Después de renunciar a una vida llena de energía en Londres para administrar una granja orgánica en Martha’s Vineyard, una pareja contrata al arquitecto Mark Hutker para que evoque una casa minimalista sofisticada y graneros para su familia.
This article originally appeared in the July 2014 issue of Architectural Digest.
Back in 2008, amid the throes of the global economic crisis, plenty of people started thinking about living and working in a different way. Molly and Eric Glasgow were among them. The couple and their two young sons were then expats in London, planning to move back to the U.S. They’d already spent years bouncing around for Eric’s work as an oil trader, with stints in New York, Connecticut, and Texas. Neither wanted to return to their Stateside life as they had known it—they wanted a change. Like many of us, they had envisioned the pastoral bliss of owning a working farm. Except instead of just dreaming about it, they actually went out and bought one.
It was a farm and a dairy, to be precise, on Martha’s Vineyard. Having vacationed on the island for several summers, the family knew they liked it there. “And we’re really interested in food and where it comes from,” Molly says. “So we thought we’d buy a farm and make cheese, and The Sound of Music would play in the background. We had no idea what we were getting into.”
Raising livestock and overseeing a dairy takes enormous effort, and the couple added to their work by making the Grey Barn and Farm, as they named the homestead, certified organic. Their cattle are 100 percent grass fed, and their heritage-breed pigs and several varieties of chickens forage in the property’s fields and woods for food. (The pigs also eat the whey left over after cheese is made.) The Glasgows sell their products, including raw milk, cheese, eggs, beef, and pork, from an on-site farm stand that’s open daily.
Before they could get the dairy up and running—it hadn’t been active since 1961—serious upgrades were needed. Only one of the structures, the largest barn, was serviceable, and it had to be overhauled to accommodate the affinage caves for the cheese. It was also equipped with solar paneling, as were other outbuildings (including the one housing the milking parlor and creamery), most of which were designed by the Glasgows’ architect, Massachusetts-based Mark Hutker.
Likewise, the old wood residence on the property wasn’t suitable for the family of four, so Hutker was tasked with conceiving living quarters as well. “We had this fantasy of a modern Belgian farmhouse,” Molly explains. “I just love that rustic European look—the colors, the weather, the sense of design. That was the real inspiration.”
Hutker proposed a long, low dwelling that would mirror the contours of some of the new buildings. As a result, the home’s profile resembles an old barn retrofitted as a residence. The great steel-and-glass entrance appears wide enough to drive a tractor through, and at the south end, a vast picture window looks like a passageway for the Glasgows’ herd of 30 Dutch Belted cows.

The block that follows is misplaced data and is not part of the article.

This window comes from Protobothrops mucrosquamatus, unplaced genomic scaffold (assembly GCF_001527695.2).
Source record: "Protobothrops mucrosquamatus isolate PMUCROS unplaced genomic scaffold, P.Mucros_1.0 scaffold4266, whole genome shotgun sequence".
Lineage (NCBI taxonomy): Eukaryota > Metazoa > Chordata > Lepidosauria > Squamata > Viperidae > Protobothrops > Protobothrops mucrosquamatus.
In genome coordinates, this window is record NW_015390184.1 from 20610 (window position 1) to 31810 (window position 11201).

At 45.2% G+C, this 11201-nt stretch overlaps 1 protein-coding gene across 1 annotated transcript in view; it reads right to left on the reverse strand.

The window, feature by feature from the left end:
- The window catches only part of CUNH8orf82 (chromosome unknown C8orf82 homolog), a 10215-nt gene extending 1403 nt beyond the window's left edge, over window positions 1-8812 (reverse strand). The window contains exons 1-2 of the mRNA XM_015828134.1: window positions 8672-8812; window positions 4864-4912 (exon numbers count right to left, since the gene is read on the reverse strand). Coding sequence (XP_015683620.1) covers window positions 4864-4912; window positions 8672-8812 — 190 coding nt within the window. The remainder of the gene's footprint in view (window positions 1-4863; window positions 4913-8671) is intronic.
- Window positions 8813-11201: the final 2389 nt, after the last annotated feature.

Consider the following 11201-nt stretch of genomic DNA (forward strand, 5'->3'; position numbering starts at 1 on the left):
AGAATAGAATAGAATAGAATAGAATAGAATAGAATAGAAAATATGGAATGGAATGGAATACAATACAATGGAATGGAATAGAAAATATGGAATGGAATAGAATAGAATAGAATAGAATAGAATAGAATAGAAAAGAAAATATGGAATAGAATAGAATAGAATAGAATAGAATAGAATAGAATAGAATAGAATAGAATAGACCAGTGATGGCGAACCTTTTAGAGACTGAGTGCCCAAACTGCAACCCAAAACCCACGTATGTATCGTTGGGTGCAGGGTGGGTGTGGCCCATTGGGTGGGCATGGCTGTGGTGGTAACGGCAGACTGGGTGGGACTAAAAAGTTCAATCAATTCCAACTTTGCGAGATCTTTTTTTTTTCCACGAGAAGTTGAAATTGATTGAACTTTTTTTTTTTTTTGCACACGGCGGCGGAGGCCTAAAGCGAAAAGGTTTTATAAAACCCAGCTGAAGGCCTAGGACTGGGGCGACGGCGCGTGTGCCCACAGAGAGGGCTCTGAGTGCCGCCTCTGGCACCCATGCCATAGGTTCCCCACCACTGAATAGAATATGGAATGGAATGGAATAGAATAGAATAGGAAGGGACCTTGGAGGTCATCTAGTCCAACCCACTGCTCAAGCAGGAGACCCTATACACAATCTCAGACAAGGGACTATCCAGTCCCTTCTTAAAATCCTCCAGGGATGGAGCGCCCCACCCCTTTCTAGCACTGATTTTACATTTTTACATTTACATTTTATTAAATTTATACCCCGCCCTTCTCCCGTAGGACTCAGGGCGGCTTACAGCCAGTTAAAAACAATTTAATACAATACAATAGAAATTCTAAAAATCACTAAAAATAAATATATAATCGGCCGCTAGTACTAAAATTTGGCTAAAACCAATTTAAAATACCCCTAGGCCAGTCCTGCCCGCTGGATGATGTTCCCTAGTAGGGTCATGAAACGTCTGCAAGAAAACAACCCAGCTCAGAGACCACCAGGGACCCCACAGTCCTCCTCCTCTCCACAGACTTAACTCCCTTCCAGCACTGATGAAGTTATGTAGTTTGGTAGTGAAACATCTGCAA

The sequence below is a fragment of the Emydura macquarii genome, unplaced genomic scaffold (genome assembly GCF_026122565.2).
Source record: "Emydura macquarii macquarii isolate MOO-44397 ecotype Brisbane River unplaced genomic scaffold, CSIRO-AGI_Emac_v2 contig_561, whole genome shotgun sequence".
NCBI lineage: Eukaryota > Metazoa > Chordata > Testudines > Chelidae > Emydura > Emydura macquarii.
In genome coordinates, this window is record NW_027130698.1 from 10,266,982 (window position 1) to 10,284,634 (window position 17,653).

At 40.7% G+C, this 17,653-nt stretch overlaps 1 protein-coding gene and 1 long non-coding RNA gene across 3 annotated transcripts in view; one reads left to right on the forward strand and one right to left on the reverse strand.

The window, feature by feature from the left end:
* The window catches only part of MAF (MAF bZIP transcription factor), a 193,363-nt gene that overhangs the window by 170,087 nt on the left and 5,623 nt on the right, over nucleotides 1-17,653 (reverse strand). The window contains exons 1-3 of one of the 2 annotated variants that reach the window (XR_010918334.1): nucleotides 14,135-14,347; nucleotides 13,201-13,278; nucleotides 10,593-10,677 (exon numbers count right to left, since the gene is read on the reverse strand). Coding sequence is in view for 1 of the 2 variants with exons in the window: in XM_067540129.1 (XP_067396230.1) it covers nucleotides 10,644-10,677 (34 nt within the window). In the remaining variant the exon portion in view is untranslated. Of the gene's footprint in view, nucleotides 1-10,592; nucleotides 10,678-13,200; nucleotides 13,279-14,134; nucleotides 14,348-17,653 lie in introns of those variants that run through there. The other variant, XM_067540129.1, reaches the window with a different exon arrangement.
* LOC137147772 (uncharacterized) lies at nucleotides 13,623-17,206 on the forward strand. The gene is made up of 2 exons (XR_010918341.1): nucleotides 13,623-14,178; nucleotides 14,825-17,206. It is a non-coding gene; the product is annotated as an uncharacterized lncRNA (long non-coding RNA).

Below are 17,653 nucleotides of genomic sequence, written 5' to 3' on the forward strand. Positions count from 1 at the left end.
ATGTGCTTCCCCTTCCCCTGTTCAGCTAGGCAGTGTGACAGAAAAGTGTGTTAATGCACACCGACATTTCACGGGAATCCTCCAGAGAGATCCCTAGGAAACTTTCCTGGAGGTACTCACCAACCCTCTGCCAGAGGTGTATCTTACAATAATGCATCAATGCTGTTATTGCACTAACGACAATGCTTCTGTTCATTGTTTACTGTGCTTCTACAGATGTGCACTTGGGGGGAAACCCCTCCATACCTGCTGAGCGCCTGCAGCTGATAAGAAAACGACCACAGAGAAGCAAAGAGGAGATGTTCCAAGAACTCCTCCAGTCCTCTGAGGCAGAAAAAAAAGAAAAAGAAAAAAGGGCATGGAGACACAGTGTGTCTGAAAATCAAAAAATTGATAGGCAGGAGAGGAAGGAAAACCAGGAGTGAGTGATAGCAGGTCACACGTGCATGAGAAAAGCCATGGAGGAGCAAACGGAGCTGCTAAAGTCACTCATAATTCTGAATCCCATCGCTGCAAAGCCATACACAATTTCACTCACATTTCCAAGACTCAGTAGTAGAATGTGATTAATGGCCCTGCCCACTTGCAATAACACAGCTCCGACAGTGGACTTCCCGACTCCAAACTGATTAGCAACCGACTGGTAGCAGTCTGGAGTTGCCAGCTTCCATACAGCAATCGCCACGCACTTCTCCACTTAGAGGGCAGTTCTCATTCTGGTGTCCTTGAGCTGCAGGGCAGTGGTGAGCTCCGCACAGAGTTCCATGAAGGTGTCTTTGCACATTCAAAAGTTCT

“I was steadfast about wanting the house to have a structural timber frame—not a fake one,” says Molly, who studied sculpture at Pratt Institute in New York City. “We built it using old timbers from a barn in North Carolina.” Hutker employed as many salvaged and locally sourced components as possible, like the reclaimed-wood floors, and the ceilings and pantry counters fashioned from trees on the farm. “They are materials that will wear in a very traditional and time-honored way,” the architect says.
To flesh out the interiors, the couple called on Kathleen Walsh, a New York decorator and a friend of Molly’s from Pratt who worked on the family’s previous houses. “It had been a long time since I’d heard a client say, ‘Let’s make it smaller, cozier,’” Walsh notes. She appreciated the less-is-more approach and also loved the Glasgows’ other directive: no color. Molly chose one paint—a snowy white—and stuck with it. (Exceptions were made for the couple’s boys, who picked bright hues for accent walls in their respective rooms.)
The farmhouse’s rough-hewn architecture is a perfect foil for the simple, sophisticated decor. The spare lines of wood-framed Danish-modern furniture, such as a Hans J. Wegner table or Jens Risom armchairs, open the way for a range of cosmopolitan pieces, including a Vladimir Kagan Plexiglas desk chair and light fixtures by David Weeks and Lindsey Adelman. Art is a subtle but important part of the aesthetic, with a series of still lifes, both contemporary and antique, enlivening the living room, and a Candida Höfer C-print gracing the entrance hall. All told, it’s a home that unites style, comfort, and integrity of materials and design with uncommon ease.
Farming can sometimes be heartbreaking work, as the Glasgows learned last year when a fire destroyed the creamery. But after rebuilding the facility, they have resumed making cheese, and they’re thrilled with their star creation, Prufrock. They now have ambitious plans to expand their repertoire, maybe even branching out to charcuterie production.
It will all take awhile, but time on the island seems to move at a slower pace. One of the great joys of country living is the awareness of the passing months and seasons—and nowhere more so than on a farm, where the cycles of growth and renewal are palpable. Here, just as the Glasgows imagined, life is indeed lived differently.